Hospital's black alert bed crisis

IPSWICH Hospital has come under extreme pressure from a bout of seasonal illness with bed managers forced to declare a state of “black alert”.

Russell Claydon

IPSWICH Hospital has come under extreme pressure from a bout of seasonal illness with bed managers forced to declare a state of “black alert”.

Fewer than seven beds were available to new patients throughout yesterday after an influx of people presenting flu-like symptoms took its toll.

Extra staff are being brought in and community hospitals are being contacted about free bed space for those with less severe symptoms.


You may also want to watch:


Last night hospital bosses said they were coping well with the situation and were still taking new admissions.

It comes the week after the hospital was forced to close down one six-bed medical bay because of an outbreak of the winter vomiting bug on the site.

Most Read

But Jan Rowsell, spokeswoman for Ipswich Hospital said the current pressures were thankfully unrelated to the highly contagious virus.

“We are extremely busy but we are managing through,” she said. “We have less than seven beds free in the hospital but that position changes hourly.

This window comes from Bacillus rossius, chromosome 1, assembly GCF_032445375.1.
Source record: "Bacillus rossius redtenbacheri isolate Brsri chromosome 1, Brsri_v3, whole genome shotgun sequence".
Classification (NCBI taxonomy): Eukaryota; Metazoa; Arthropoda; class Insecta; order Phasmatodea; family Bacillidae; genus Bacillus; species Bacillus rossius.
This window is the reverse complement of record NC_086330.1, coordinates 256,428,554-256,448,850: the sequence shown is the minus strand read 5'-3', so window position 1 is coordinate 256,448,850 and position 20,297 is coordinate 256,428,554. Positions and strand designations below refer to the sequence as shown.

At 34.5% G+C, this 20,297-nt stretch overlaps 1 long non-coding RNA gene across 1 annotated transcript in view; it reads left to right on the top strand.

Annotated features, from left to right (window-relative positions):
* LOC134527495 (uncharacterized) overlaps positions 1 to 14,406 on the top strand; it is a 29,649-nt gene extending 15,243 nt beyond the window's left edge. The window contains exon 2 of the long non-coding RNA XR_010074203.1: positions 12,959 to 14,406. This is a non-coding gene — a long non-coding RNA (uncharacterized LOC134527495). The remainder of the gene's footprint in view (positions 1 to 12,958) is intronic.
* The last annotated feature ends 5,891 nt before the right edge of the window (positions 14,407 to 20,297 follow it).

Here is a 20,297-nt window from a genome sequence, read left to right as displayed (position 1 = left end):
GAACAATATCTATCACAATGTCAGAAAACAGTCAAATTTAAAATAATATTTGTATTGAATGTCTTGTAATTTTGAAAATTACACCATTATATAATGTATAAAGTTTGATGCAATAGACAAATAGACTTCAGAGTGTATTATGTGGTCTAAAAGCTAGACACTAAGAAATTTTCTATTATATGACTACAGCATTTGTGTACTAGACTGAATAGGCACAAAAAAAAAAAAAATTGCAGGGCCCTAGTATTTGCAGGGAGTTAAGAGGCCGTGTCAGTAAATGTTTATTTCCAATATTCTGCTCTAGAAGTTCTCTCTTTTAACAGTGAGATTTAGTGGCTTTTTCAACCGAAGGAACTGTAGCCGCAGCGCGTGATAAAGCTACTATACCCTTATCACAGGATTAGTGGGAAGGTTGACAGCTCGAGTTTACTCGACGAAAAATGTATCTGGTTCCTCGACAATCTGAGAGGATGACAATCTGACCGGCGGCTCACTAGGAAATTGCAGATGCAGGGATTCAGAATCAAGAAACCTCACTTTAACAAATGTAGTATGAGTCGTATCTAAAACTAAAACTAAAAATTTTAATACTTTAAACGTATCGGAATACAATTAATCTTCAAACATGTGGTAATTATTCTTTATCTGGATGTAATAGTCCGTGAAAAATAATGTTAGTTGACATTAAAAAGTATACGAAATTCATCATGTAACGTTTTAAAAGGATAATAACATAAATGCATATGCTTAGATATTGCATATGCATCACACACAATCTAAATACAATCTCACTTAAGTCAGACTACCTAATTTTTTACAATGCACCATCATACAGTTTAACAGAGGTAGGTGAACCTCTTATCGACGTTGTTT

“We do have a lot of poorly people in our wards and we are seeing people who need to be seen in hospital.

“This is our traditional busy period but we have been busier than we normally have. We have had enough beds though because of our escalation plans.”

She said messages to the public warning of the dangers of coming to the hospital with the winter vomiting bug had got through successfully, leading to no new cases.

She added the “black alert” status should not be seen as a crisis and was merely a situation report.

“There is a great deal of pressure across the whole system for health care at the moment because it is a very cold winter,” she said.

The bed status at West Suffolk Hospital was on the second highest alert yesterday but bosses said they had not seen a case of the winter vomiting bug since mid-November.

Become a Supporter

This newspaper has been a central part of community life for many years. Our industry faces testing times, which is why we're asking for your support. Every contribution will help us continue to produce local journalism that makes a measurable difference to our community.

Become a Supporter
Comments powered by Disqus